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Eczema: School and activitiesEEczema: School and activitiesEczema: School and activitiesEnglishDermatologyChild (0-12 years);Teen (13-18 years)SkinSkinNon-drug treatmentCaregivers Adult (19+)NA2024-04-09T04:00:00Z8.6000000000000063.10000000000001194.00000000000Flat ContentHealth A-Z<p>Learn how to help your child with eczema (atopic dermatitis) at school, with physical activities and swimming.<br></p><h2>What is eczema (atopic dermatitis)?</h2><p> <a href="/Article?contentid=773&language=English">Eczema (atopic dermatitis)</a> is a chronic (long-lasting) skin condition that comes in many forms. <br></p><p>With eczema, the skin becomes dry, very itchy, and a rash usually appears. There are times when the condition is worse, and times when the condition is better. When the condition worsens, this is called a flare-up.</p><p>For information about the impact of eczema and ways to help your family cope, please see <a href="/article?contentid=1112&language=english">Eczema: Coping with eczema</a>.</p><h2>Key points</h2><ul><li>Eczema (atopic dermatitis) is a chronic skin condition that can cause your child's skin to be dry, easily irritated and itchy.</li><li>Your child can get itchy, flaky rashes that have scabs or bleed if scratched. The rashes can come and go but sometimes stay for a long time if not treated.</li><li>Talk to your child's teacher about eczema. Explain that it cannot spread to other children and that when children are frustrated or challenged, they may feel itchier and scratch more. Discuss options for decreasing the chance of an eczema flare-up with your child's school.</li><li>Your child can swim and do other physical activities. There are steps you can take to reduce the chance of eczema flare-ups.<br></li></ul><h2>Resources</h2><ul><li>The <a target="_blank" href="https://eczemahelp.ca/">Eczema Society of Canada</a></li><li> <a target="_blank" href="https://nationaleczema.org/">National Eczema Association</a></li><li> <a target="_blank" href="http://www.eczema.org/">National Eczema Society</a></li></ul>
Eczéma : école et activitésEEczéma : école et activitésEczema: School and activitiesFrenchDermatologyChild (0-12 years);Teen (13-18 years)SkinSkinNon-drug treatmentCaregivers Adult (19+)NA2014-01-10T05:00:00Z8.0000000000000066.00000000000001094.00000000000Flat ContentHealth A-Z<p>Découvrez comment aider votre enfant atteint de dermatite atopique (eczéma) à l’école, dans ses activités physiques et à la piscine.<br></p><h2>L’eczéma (la dermatite atopique), qu’est-ce que c’est?</h2><p>La <a href="/Article?contentid=773&language=French">dermatite atopique</a> est une maladie chronique (qui dure) de la peau qui peut prendre de nombreuses formes. On l’appelle aussi eczéma.</p><p>L’eczéma dessèche la peau, provoque des démangeaisons et peut entraîner des éruptions cutanées (rash). En général, il s’aggrave par moments et s’atténue à d’autres. Lorsque l’état s’aggrave, on parle de poussée active. Les poussées actives surviennent souvent en hiver, quand l’air est plus sec, mais elles sont possibles toute l’année.</p><h2>À rete​nir</h2> <ul><li>La dermatite atopique (eczéma) est une maladie chronique de la peau qui peut prendre de nombreuses formes. La peau se dessèche et démange; une éruption cutanée (rash) peut apparaître. L’état de la peau empire ou s’améliore par moments.</li> <li>Parlez à l’enseignant de l’eczéma de votre enfant. Expliquez-lui que l’eczéma ne peut pas se transmettre aux autres enfants et que votre enfant pourrait avoir du mal à rester tranquillement assis sans se gratter.</li> <li>Discutez avec les responsables de l’école des options pour réduire le risque de poussée d’eczéma.</li> <li>Votre enfant peut nager et pratiquer d’autres activités physiques. Il y a des mesures à prendre pour réduire le risque de poussée d’eczéma.<br></li></ul>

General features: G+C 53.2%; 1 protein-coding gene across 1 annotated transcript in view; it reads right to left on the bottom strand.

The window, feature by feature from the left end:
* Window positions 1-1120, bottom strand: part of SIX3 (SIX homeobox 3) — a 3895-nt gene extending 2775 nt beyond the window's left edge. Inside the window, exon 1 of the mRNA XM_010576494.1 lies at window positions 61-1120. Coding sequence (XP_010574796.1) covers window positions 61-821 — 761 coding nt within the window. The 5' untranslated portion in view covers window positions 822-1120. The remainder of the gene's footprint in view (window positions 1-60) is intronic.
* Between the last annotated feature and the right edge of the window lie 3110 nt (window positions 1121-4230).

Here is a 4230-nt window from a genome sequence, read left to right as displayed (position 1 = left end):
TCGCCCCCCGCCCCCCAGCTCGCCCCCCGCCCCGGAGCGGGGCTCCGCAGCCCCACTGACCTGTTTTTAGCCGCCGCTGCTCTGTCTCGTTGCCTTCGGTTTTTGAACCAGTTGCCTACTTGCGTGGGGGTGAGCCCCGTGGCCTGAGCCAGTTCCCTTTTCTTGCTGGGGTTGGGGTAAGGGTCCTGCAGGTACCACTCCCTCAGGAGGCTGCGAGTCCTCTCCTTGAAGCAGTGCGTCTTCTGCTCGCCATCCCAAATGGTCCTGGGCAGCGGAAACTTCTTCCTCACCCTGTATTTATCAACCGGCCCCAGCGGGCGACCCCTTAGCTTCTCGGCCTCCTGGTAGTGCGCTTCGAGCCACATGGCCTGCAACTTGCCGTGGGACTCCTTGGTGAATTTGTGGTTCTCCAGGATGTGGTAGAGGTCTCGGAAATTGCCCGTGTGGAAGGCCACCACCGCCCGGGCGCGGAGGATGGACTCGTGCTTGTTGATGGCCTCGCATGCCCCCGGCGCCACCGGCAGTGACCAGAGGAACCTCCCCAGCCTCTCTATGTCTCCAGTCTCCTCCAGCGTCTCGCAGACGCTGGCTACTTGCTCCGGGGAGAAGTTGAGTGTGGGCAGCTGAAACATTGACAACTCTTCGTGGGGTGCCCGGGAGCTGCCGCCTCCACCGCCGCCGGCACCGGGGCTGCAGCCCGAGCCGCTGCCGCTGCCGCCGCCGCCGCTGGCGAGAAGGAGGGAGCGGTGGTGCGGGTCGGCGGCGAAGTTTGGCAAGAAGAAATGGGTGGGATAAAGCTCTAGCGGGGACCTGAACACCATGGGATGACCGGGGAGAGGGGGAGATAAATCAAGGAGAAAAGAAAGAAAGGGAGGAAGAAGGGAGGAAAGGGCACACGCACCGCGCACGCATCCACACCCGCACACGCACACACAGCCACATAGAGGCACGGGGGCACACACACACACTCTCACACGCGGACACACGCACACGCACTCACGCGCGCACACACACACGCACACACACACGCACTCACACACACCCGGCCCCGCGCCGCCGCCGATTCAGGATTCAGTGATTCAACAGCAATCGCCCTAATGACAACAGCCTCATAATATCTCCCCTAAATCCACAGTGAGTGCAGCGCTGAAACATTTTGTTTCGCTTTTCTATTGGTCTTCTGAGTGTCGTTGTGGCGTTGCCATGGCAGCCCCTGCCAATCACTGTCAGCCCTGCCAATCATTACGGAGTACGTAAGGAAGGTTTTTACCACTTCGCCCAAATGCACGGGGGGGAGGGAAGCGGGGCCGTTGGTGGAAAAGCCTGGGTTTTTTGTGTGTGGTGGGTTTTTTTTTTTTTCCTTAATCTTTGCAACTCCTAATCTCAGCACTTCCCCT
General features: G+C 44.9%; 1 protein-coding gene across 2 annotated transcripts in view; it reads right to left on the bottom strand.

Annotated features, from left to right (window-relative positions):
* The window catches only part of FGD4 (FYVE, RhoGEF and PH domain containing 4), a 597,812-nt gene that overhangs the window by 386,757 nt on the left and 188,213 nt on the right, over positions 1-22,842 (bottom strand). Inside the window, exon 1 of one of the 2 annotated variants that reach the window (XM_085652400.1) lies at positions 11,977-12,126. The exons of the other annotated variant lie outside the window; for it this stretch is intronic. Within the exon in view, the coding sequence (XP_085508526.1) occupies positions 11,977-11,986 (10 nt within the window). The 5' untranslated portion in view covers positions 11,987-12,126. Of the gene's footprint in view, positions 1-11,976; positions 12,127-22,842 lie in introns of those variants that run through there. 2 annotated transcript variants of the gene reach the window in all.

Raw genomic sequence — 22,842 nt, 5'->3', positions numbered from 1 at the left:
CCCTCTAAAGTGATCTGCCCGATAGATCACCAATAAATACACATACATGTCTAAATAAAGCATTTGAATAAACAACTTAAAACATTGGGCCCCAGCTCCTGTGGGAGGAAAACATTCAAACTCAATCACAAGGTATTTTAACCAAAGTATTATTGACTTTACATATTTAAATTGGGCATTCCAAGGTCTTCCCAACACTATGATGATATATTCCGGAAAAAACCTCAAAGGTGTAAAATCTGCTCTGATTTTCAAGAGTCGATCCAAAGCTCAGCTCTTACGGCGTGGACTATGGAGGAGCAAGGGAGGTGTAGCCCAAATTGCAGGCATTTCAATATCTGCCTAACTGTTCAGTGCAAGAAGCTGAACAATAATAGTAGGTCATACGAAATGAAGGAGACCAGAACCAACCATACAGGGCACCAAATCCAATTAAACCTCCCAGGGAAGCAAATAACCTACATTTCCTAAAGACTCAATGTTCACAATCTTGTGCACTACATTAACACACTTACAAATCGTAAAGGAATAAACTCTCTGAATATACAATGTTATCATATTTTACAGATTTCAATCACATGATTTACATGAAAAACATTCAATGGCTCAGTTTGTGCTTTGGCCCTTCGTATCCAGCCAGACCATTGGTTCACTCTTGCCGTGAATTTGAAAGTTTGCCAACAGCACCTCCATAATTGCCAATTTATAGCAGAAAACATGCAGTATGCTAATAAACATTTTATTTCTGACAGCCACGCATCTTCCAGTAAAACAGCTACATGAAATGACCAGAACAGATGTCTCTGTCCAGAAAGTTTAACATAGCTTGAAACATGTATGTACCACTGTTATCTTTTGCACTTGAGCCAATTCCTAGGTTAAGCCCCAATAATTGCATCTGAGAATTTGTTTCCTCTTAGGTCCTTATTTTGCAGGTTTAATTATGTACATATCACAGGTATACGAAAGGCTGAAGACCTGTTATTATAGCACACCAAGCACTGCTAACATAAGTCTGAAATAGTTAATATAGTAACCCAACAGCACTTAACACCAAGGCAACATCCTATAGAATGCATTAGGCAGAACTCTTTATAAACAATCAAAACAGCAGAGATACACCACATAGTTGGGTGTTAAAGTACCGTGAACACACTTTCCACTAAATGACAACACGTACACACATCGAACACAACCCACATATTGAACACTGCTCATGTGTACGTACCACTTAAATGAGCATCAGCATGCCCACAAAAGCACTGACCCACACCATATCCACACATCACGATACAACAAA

Eczema: School and activities1113.00000000000Eczema: School and activitiesEczema: School and activitiesEEnglishDermatologyChild (0-12 years);Teen (13-18 years)SkinSkinNon-drug treatmentCaregivers Adult (19+)NA2024-04-09T04:00:00Z8.6000000000000063.10000000000001194.00000000000Flat ContentHealth A-Z<p>Learn how to help your child with eczema (atopic dermatitis) at school, with physical activities and swimming.<br></p><h2>What is eczema (atopic dermatitis)?</h2><p> <a href="/Article?contentid=773&language=English">Eczema (atopic dermatitis)</a> is a chronic (long-lasting) skin condition that comes in many forms. <br></p><p>With eczema, the skin becomes dry, very itchy, and a rash usually appears. There are times when the condition is worse, and times when the condition is better. When the condition worsens, this is called a flare-up.</p><p>For information about the impact of eczema and ways to help your family cope, please see <a href="/article?contentid=1112&language=english">Eczema: Coping with eczema</a>.</p><h2>Key points</h2><ul><li>Eczema (atopic dermatitis) is a chronic skin condition that can cause your child's skin to be dry, easily irritated and itchy.</li><li>Your child can get itchy, flaky rashes that have scabs or bleed if scratched. The rashes can come and go but sometimes stay for a long time if not treated.</li><li>Talk to your child's teacher about eczema. Explain that it cannot spread to other children and that when children are frustrated or challenged, they may feel itchier and scratch more. Discuss options for decreasing the chance of an eczema flare-up with your child's school.</li><li>Your child can swim and do other physical activities. There are steps you can take to reduce the chance of eczema flare-ups.<br></li></ul><h2>Eczema at day care and school</h2><p>If your child goes to day care, talk to the daycare staff and to parents of other children that attend the daycare centre about eczema. Explain that your child has this condition and that it will not spread to other children.</p><p>School can cause a great deal of stress in children with eczema. By the time children attend grade school, they are old enough to realize that their skin is different from other children. Parents, family members and teachers should understand the stress that these children experience and that they may need more emotional support and understanding.</p><h3>Talk to your child about diversity, bullying and acceptance</h3><p>Talk to your children about eczema and address topics such as diversity, <a href="/article?contentid=303&language=english">bullying</a> at school and acceptance. Children with eczema often have to endure hurtful comments from other children, even when they are young.</p><p>They may feel:<br></p><ul><li>uncomfortable in social situations</li><li>self-conscious about their skin</li></ul><p>Their itching and rashes may also affect their school and social situations and may lead to sleep loss, which can make concentrating in school difficult.</p><p>Remind your child that:</p><ul><li>They are not to blame for their eczema.</li><li>It is not due to bad hygiene.</li><li>They cannot spread eczema to other children.</li></ul><h3>Talk to your child's teacher</h3><p>Speak to your child's teachers about eczema and try to work together to help make school easier for your child. Help the teacher understand which situations can cause your child to feel itchier (e.g., learning challenging concepts; disagreements with friends). All children are exposed to such situations, but children without eczema do not feel itchy as part of their body's response to these stressors. The teacher should understand why a child may be scratching, fidgeting or not paying attention.</p><p>Constant itching and physical discomfort may keep your child up at night, causing a lack of sleep. Your child may feel tired, drowsy or have a hard time getting up in the morning. Eczema may also interfere with your child's concentration and learning because of the constant itching or lack of sleep. When eczema is disturbing your child's sleep or school performance or attendance, these are signs that the eczema is out of control and requires better management. Discuss what strategies can be used to manage your child's eczema with their health-care provider.<br></p><h3>Steps to take to decrease flare-ups at school</h3><p>Certain steps can be taken to help decrease the chance of eczema flare-ups at school:</p><ul><li>If heat is a trigger for your child's eczema, you may want to ask the teacher to seat your child away from sources of heat such as sunny windows, radiators and air vents.</li><li>You may want to ask if a cotton alternative would be OK for school uniforms.</li><li>Certain activities in the classroom may make the symptoms of eczema worse, such as using glue, paint, clay, foods, wood and metal. You may want to speak to the teacher about using different materials if these particular activities worsen your child's eczema. To avoid any flare-up because of these materials, make sure your child is allowed to wash their hands after any activity.</li><li>Talk to the physical education teacher to see if certain activities need to be adapted to your child's needs.</li><li>Make sure the school is aware of all food allergies that your child has. Make sure your child is aware of what to avoid.</li><li>If your child needs daytime moisturizing, have a doctor's note allowing your child or a nurse to apply it at school.</li></ul><h2>Physical activities and playing</h2><p>It is important that your child participates in their regular activities as much as they can. Your child's eczema may interfere with some of these activities. Excessive sweating can be a problem and can lead to irritation and itching of the skin. When playing or doing any type of physical activity, it is important to stay cool. If your child has a flare-up, it might be a good idea to lessen activities that would lead to a lot of sweating or ensure there are breaks in such activities to cool off.<br></p><p>Timing may be a factor in the activities that your child chooses to participate in if heat is a trigger. For example, playing outdoor sports later in the day, closer to the evening, may be helpful. At that time of day, the temperature has decreased, and the sun is not as strong, making it easier to stay cool.</p><h3>Swimming</h3><p>Swimming is a good sport for children with eczema because they sweat less. Many parents are concerned that the chlorine in the water can be very drying and irritating to the skin. Bromine and salt water pools can also be irritating. However, by following these steps, you can help reduce the irritation caused by swimming pools:</p><ul><li>Apply a layer of petroleum jelly to your child's body before they go swimming indoors. Once your child has a layer of petroleum jelly applied, they can play and swim in the water. If heading outdoors after swimming, sunscreen should be applied to exposed skin. If the pool is outdoors, sunscreen in a cream-base can provide both sun protection and act as a protective layer on your child's skin. To reduce the risk of slipping around a pool, do not use these products on the bottom of the feet.<br></li><li>After swimming, rinse your child's skin well to remove chlorine and salt. After rinsing, apply your child's regular medicine if needed, followed by moisturizer if indoors or moisturizer then sunscreen if going outdoors. If the water in the pool is warm, your child's skin will always look redder because the warm water brings more blood flow to the skin. It may look as though your child's eczema is getting worse, but the prominent redness will resolve as your child's skin temperature returns to baseline.</li></ul><h2>Resources</h2><ul><li>The <a target="_blank" href="https://eczemahelp.ca/">Eczema Society of Canada</a></li><li> <a target="_blank" href="https://nationaleczema.org/">National Eczema Association</a></li><li> <a target="_blank" href="http://www.eczema.org/">National Eczema Society</a></li></ul><img alt="" src="https://assets.aboutkidshealth.ca/AKHAssets/eczema_school_activities.jpg" style="BORDER:0px solid;" />https://assets.aboutkidshealth.ca/AKHAssets/eczema_school_activities.jpgEczema: School and activitiesFalse